Philippine Supreme Court Jurisprudence


Philippine Supreme Court Jurisprudence > Year 1922 > September 1922 Decisions > G.R. No. 18413 September 20, 1922 - GERTRUDIS BRIZ v. VIVENCIA BRIZ, ET AL.

043 Phil 763:




PHILIPPINE SUPREME COURT DECISIONS

EN BANC

[G.R. No. 18413. September 20, 1922. ]

GERTRUDIS BRIZ, Plaintiff-Appellee, v. VIVENCIA BRIZ and her husband PEDRO REMIGIO, Defendants-Appellants.

Luciano Sinko for Appellants.

No appearance for Appellee.

SYLLABUS


1. SUCCESSION; NATURAL CHILDREN AS HEIRS. — Under the provisions of the Civil Code only legally acknowledged natural children have the character of heir; and the mere fact that a child has been in the uninterrupted possession of the status of a natural child does not actually make it a legally recognized child.

2. NATURAL CHILD; LEGAL RECOGNITION; HOW EFFECTED. — To be legally acknowledged, in the sense necessary to constitute a natural child as the heir of his father, there must be either a voluntary recognition in one of the ways contemplated in article 131 of the Civil Code or an involuntary recognition resulting from a decree of the court compelling recognition, as contemplated in article 135.

3. ID.; ID.; JUDICIAL DECLARATION OF STATUS AS PREREQUISITE TO OTHER RELIEF. — Where there has been no voluntary recognition of a natural child, an action cannot be maintained in behalf of such child to recover property claimed by him in the character of heir to his natural father without a preliminary judicial declaration compelling recognition; but this declaration may be made in the same action, provided the conditions are present which make such declaration appropriate and permissible.

4. ACTIONS; PARTIES TO ACTION TO COMPEL RECOGNITION OF NATURAL CHILD. — The legitimate heirs or kin of a deceased person who would be prejudiced by a declaration that another person is entitled to recognition as the natural child of such decedent are necessary and indispensable parties to any action in which a judgment declaring the right to recognition is sought.

5. ID.; JOINDER OF DISTINCT CAUSES OF ACTION; DECLARATION OF STATUS OF NATURAL CHILD IN CONNECTION WITH REIVINDICATORY ACTION. — The question whether an action against the heirs of a deceased person to compel recognition of a natural child may be joined with an action for other distinct relief, as where the plaintiff, an alleged recognized natural child, seeks to recover land as the heir of his natural father, must be determined by the principles governing the joinder of actions in general.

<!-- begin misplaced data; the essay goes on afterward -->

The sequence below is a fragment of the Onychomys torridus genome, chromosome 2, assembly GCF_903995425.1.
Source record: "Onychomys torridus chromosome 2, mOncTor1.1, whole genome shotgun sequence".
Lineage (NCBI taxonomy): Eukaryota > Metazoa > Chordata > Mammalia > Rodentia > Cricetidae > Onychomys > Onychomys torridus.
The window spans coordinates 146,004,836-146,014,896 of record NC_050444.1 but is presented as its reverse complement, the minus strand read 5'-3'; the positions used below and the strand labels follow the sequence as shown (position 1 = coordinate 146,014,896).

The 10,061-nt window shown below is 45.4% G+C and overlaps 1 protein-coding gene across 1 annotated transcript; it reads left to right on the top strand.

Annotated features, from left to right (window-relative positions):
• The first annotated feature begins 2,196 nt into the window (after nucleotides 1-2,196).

6. NATURAL CHILD; RIGHT TO MAINTAIN PARTITION PROCEEDINGS OR INTERVENE IN DISTRIBUTION OF ESTATE. — It is settled doctrine that one who has enjoyed the uninterrupted possession of the status of natural child, though never legally acknowledged, may maintain partition proceedings for a division of the inheritance against his coheirs and may intervene in probate proceedings for the distribution of the estate. The reason is that in those cases, the other persons who might take by inheritance are before the court, and the declaration of heirship is there appropriate.


D E C I S I O N


STREET, J. :


This action was instituted in the Court of First Instance of the Province of Samar in behalf of a minor, one Gertrudis Briz, to recover of the defendants, Vivencia Briz and Pedro Remigio, the parcel of land described in the complaint. Upon the institution of the action, the trial court, in accordance with a request stated in the complaint, named Benita Elleso, mother of Gertrudis Briz, as her guardian ad litem, after which the cause proceeded with the usual incidents to a hearing; and judgment was rendered in favor of the plaintiff. From this decision the defendants appealed.